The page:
As an aside - have you actually talked to Ron about how things work now that he's out of high school?  Or is this just based on three different sets of expectations (Ron, your wife, you) which are clashing. For example - tell Ron outright that he is not required to go to family invitations. He can say no, he doesn't want to go, but if he does say yes he is expected by the rules of etiquette and basic courtesy to show up. Or for things like dinner - telling him that if he expects to be considered part of the family for meals, he has to give advance notice about whether he will be there or not. If he isn't willing to do that, he's on his own for his meals.

I will say, though, that if you and your wife are giving him two different sets of expectations, he's going to go with the one that's easiest for him.  So he'll flake out on invitations, and not come home even though you've cooked dinner for him, but unless you've got a united front and consequences for his behaviour, you've got a snowball's chance in eHell of changing that behaviour.

bopper

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Re: RSVP-ing for an "adult" offspring.
« Reply #25 on: December 17, 2012, 09:36:52 AM »
I would tell Ron that he has a choice: Commit to coming no matter what, or decline if he thinks something better will come along. Tell him to imagine that BestFriend calls him the night before asking if he wants to go out.  Can he say "Sorry, man, I have plans?" If not, then he should RSVP no.  Because the hosts have to pay for him and it is not cool to bail.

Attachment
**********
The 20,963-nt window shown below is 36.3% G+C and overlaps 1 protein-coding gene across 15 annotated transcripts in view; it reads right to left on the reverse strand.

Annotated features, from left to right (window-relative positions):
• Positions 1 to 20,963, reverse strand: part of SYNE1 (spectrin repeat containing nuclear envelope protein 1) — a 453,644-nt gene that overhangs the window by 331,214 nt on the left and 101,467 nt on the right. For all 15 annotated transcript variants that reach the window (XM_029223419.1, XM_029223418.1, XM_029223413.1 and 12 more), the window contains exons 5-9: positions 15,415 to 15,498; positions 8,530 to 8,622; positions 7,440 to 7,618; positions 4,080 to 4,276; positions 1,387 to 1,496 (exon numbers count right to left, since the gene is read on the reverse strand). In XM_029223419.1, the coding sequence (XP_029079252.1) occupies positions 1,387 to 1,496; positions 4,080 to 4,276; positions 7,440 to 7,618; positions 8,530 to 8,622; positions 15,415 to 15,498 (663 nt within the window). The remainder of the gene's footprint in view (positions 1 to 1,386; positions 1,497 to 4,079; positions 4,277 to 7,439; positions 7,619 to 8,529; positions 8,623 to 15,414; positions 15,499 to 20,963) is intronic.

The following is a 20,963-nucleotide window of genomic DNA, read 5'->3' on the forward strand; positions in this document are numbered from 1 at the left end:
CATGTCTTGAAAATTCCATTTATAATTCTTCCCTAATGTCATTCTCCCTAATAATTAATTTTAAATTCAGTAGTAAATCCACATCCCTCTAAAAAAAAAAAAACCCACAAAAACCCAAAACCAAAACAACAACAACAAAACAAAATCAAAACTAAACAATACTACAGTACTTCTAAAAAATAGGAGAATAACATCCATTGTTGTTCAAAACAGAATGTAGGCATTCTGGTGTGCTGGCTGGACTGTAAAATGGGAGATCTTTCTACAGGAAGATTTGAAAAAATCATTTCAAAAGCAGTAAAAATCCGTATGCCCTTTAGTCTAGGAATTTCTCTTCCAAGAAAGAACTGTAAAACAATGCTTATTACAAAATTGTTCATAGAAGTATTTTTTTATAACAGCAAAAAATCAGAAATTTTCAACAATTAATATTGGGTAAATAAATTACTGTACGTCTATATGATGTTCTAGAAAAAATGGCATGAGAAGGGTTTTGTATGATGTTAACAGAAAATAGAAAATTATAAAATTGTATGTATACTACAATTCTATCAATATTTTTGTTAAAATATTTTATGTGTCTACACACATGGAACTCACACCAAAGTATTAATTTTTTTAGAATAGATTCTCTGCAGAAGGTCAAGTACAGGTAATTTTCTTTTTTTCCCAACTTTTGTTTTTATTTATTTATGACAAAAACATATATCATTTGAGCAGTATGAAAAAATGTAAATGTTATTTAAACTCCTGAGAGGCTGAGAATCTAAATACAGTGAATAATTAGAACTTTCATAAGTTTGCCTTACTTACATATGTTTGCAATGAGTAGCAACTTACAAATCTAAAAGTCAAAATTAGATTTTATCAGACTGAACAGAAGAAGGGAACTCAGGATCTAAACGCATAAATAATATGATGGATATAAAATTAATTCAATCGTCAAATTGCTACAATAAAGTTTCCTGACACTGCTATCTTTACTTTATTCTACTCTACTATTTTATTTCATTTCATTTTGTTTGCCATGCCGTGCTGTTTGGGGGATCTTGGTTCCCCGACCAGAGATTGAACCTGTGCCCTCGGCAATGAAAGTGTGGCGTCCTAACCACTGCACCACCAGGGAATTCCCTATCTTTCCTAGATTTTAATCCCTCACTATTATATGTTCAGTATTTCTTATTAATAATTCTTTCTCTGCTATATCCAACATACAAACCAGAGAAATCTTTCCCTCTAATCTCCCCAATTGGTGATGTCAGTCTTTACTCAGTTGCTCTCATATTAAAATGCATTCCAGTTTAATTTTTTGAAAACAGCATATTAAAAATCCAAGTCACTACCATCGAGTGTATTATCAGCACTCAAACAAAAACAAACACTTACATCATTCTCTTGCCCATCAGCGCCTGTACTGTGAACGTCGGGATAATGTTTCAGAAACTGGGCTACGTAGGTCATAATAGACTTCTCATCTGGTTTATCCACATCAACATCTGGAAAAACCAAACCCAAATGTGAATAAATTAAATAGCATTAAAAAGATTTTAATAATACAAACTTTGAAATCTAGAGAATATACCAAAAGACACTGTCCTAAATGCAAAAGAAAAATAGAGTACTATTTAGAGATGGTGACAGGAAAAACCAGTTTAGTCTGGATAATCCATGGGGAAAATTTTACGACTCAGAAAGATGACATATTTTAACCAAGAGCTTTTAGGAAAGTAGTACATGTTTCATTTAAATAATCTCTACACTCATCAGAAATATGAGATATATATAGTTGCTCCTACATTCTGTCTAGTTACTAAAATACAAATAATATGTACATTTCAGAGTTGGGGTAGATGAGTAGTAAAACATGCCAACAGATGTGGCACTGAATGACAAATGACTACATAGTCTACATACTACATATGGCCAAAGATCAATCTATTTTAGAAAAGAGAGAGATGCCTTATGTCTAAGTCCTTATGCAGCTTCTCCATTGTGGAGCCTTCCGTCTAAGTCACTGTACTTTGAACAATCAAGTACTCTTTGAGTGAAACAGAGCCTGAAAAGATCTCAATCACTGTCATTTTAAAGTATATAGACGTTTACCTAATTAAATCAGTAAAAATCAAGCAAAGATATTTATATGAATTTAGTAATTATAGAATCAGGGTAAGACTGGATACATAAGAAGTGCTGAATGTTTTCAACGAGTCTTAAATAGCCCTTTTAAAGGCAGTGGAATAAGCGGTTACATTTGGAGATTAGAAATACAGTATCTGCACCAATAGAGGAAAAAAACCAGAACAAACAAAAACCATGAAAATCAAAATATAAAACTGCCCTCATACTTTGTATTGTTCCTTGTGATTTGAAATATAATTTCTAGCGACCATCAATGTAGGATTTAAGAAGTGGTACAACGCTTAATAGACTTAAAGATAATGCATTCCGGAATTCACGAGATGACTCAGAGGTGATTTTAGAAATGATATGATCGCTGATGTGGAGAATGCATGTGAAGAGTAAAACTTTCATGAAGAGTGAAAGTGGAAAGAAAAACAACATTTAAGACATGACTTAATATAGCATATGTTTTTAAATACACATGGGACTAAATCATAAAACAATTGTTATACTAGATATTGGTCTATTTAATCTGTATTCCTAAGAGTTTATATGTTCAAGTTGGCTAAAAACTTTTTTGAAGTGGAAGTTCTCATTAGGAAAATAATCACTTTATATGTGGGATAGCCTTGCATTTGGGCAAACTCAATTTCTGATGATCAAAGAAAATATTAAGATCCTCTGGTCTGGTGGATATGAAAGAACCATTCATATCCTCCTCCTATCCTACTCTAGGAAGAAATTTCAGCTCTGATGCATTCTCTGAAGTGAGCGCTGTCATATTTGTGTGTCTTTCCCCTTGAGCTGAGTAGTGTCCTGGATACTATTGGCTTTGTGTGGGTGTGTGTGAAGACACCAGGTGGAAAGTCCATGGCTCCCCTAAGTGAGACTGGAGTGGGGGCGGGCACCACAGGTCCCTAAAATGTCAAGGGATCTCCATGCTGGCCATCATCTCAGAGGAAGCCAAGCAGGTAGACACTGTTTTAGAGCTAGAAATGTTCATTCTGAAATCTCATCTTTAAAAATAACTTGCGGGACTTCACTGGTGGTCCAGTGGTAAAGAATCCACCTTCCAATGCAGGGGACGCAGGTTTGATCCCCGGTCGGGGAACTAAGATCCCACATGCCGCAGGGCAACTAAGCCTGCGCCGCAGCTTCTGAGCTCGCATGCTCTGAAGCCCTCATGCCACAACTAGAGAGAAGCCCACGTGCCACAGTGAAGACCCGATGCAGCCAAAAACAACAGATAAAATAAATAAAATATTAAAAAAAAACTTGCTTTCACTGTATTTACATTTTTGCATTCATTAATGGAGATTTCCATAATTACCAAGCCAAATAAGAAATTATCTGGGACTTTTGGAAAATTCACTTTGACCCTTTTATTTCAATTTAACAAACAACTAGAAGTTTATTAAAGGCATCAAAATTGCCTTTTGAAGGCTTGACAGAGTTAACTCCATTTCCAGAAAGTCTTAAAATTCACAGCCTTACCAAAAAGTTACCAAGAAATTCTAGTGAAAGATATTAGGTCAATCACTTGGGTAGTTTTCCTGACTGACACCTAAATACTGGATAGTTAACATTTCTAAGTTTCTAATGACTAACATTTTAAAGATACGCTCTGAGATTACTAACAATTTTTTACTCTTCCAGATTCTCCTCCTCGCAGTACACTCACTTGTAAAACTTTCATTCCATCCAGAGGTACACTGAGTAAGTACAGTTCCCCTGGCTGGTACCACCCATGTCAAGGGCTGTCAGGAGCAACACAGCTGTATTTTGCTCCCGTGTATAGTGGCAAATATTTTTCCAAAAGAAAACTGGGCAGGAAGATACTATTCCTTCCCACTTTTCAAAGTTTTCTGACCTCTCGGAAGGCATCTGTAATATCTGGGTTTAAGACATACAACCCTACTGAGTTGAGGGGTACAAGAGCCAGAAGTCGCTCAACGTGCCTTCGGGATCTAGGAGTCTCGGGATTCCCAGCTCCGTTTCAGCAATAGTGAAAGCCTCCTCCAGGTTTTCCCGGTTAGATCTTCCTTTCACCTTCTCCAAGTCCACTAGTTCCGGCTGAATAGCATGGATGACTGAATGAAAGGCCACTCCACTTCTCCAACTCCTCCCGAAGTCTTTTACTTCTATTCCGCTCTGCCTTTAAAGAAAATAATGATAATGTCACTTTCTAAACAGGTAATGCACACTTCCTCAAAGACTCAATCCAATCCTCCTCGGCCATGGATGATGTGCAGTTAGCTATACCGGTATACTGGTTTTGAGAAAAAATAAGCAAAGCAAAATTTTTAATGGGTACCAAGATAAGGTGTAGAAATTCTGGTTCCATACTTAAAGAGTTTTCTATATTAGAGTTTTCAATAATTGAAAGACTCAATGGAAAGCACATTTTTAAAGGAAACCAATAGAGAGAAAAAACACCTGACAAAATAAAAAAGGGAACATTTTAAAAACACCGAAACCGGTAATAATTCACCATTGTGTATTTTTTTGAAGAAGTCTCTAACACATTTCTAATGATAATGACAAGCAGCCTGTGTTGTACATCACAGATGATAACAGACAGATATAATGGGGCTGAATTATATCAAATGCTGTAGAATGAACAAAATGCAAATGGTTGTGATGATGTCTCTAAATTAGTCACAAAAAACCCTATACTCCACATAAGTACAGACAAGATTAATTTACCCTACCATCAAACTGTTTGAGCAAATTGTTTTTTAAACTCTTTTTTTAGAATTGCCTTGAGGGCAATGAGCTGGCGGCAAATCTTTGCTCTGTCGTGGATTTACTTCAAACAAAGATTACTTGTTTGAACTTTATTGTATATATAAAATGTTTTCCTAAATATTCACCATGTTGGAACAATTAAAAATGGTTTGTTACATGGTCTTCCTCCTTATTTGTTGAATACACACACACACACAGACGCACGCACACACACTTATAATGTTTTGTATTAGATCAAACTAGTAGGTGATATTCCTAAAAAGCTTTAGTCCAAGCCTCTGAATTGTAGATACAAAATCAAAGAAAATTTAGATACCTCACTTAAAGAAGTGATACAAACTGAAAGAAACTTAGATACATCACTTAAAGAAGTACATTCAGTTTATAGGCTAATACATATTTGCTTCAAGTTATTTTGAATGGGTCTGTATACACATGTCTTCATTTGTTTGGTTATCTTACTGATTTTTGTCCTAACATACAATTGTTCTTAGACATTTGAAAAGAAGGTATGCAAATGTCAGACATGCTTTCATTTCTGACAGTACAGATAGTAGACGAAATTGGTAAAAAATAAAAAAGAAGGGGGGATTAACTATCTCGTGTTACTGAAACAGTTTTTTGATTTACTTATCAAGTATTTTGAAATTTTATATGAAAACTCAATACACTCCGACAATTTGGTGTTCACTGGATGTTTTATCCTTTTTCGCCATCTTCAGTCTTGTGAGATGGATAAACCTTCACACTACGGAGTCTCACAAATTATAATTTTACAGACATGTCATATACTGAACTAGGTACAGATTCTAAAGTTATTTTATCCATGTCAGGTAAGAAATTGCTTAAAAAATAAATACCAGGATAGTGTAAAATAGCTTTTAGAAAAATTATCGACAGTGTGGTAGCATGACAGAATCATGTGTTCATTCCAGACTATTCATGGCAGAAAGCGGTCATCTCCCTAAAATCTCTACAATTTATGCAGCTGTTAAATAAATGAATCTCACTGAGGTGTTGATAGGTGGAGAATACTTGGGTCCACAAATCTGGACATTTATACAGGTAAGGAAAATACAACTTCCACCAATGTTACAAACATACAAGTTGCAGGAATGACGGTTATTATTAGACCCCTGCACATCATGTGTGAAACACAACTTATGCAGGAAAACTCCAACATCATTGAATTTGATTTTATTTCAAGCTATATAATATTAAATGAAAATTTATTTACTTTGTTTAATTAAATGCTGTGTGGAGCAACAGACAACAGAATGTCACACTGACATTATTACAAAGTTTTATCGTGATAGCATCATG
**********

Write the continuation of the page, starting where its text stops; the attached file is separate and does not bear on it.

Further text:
TootsNYC

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Re: RSVP-ing for an "adult" offspring.
« Reply #26 on: December 17, 2012, 10:52:21 AM »
I would tell Ron that he has a choice: Commit to coming no matter what, or decline if he thinks something better will come along. Tell him to imagine that BestFriend calls him the night before asking if he wants to go out.  Can he say "Sorry, man, I have plans?" If not, then he should RSVP no.  Because the hosts have to pay for him and it is not cool to bail.

I agree, actually, and take back a part of what I said earlier. Talk to Ron. Make this a real-life lesson.

Honeypickle

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Re: RSVP-ing for an "adult" offspring.
« Reply #27 on: December 17, 2012, 11:09:02 AM »
Please do not ask the hosts to contact Ron personally as suggested above - they have enough to do in organising their own event, without being dragged into your family problems. I really don't think that would go down well with them at all (I do note that the OP has never said that he would do this).

With regards Ron, I think you need to have a serious talk to him about the consequences of accepting. If he goes ahead and does bail at the last minute, he absolutely needs to feel some consequences of this. I like the idea of the apology letter and perhaps some financial "hurt".

However, I do think that there is a massive difference between a young man of 18 choosing to miss a few family dinners at the last minute (yes, even when his father has cooked something specially) and him failing to turn up to a formal catered event hosted by a family he presumably likes and respects. Remember what it was like being a teenager? I'm sure we all let our OWN parents down on occasion (especially if one parent is supporting those actions as in the OP) but there is a huge gap between doing that and letting down someone ELSE's parents.